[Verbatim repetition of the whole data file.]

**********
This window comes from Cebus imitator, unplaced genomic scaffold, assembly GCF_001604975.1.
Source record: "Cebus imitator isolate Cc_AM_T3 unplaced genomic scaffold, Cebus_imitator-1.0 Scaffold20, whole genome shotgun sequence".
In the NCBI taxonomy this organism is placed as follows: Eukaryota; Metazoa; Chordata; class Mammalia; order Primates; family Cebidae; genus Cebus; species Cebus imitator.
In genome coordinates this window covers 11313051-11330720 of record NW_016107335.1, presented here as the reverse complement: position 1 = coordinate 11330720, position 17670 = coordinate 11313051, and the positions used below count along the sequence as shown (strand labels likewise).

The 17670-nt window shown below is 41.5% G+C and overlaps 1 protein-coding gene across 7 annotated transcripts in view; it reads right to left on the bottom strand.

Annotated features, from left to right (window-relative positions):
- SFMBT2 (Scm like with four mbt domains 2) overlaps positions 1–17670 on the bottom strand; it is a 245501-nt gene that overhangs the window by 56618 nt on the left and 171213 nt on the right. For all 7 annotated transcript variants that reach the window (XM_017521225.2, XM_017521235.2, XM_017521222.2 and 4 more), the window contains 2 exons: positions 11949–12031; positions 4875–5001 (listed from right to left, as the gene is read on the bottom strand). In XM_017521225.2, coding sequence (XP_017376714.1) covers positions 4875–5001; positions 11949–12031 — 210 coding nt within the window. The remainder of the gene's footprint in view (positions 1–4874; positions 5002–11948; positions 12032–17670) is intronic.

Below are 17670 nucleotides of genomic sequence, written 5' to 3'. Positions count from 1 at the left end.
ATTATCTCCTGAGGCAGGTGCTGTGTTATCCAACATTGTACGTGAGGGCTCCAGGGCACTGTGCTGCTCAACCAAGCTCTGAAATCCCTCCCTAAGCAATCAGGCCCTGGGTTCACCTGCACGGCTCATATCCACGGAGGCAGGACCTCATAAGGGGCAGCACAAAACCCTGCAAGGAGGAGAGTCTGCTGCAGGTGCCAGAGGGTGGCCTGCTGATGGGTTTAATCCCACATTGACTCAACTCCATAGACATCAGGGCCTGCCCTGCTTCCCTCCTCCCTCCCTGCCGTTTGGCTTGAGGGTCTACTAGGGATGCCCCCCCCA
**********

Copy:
This window comes from Cebus imitator, unplaced genomic scaffold, assembly GCF_001604975.1.
Source record: "Cebus imitator isolate Cc_AM_T3 unplaced genomic scaffold, Cebus_imitator-1.0 Scaffold20, whole genome shotgun sequence".
In the NCBI taxonomy this organism is placed as follows: Eukaryota; Metazoa; Chordata; class Mammalia; order Primates; family Cebidae; genus Cebus; species Cebus imitator.
In genome coordinates this window covers 11313051-11330720 of record NW_016107335.1, presented here as the reverse complement: position 1 = coordinate 11330720, position 17670 = coordinate 11313051, and the positions used below count along the sequence as shown (strand labels likewise).

The 17670-nt window shown below is 41.5% G+C and overlaps 1 protein-coding gene across 7 annotated transcripts in view; it reads right to left on the bottom strand.

Annotated features, from left to right (window-relative positions):
- SFMBT2 (Scm like with four mbt domains 2) overlaps positions 1–17670 on the bottom strand; it is a 245501-nt gene that overhangs the window by 56618 nt on the left and 171213 nt on the right. For all 7 annotated transcript variants that reach the window (XM_017521225.2, XM_017521235.2, XM_017521222.2 and 4 more), the window contains 2 exons: positions 11949–12031; positions 4875–5001 (listed from right to left, as the gene is read on the bottom strand). In XM_017521225.2, coding sequence (XP_017376714.1) covers positions 4875–5001; positions 11949–12031 — 210 coding nt within the window. The remainder of the gene's footprint in view (positions 1–4874; positions 5002–11948; positions 12032–17670) is intronic.

Below are 17670 nucleotides of genomic sequence, written 5' to 3'. Positions count from 1 at the left end.
ATTATCTCCTGAGGCAGGTGCTGTGTTATCCAACATTGTACGTGAGGGCTCCAGGGCACTGTGCTGCTCAACCAAGCTCTGAAATCCCTCCCTAAGCAATCAGGCCCTGGGTTCACCTGCACGGCTCATATCCACGGAGGCAGGACCTCATAAGGGGCAGCACAAAACCCTGCAAGGAGGAGAGTCTGCTGCAGGTGCCAGAGGGTGGCCTGCTGATGGGTTTAATCCCACATTGACTCAACTCCATAGACATCAGGGCCTGCCCTGCTTCCCTCCTCCCTCCCTGCCGTTTGGCTTGAGGGTCTACTAGGGATGCCCCCCCCA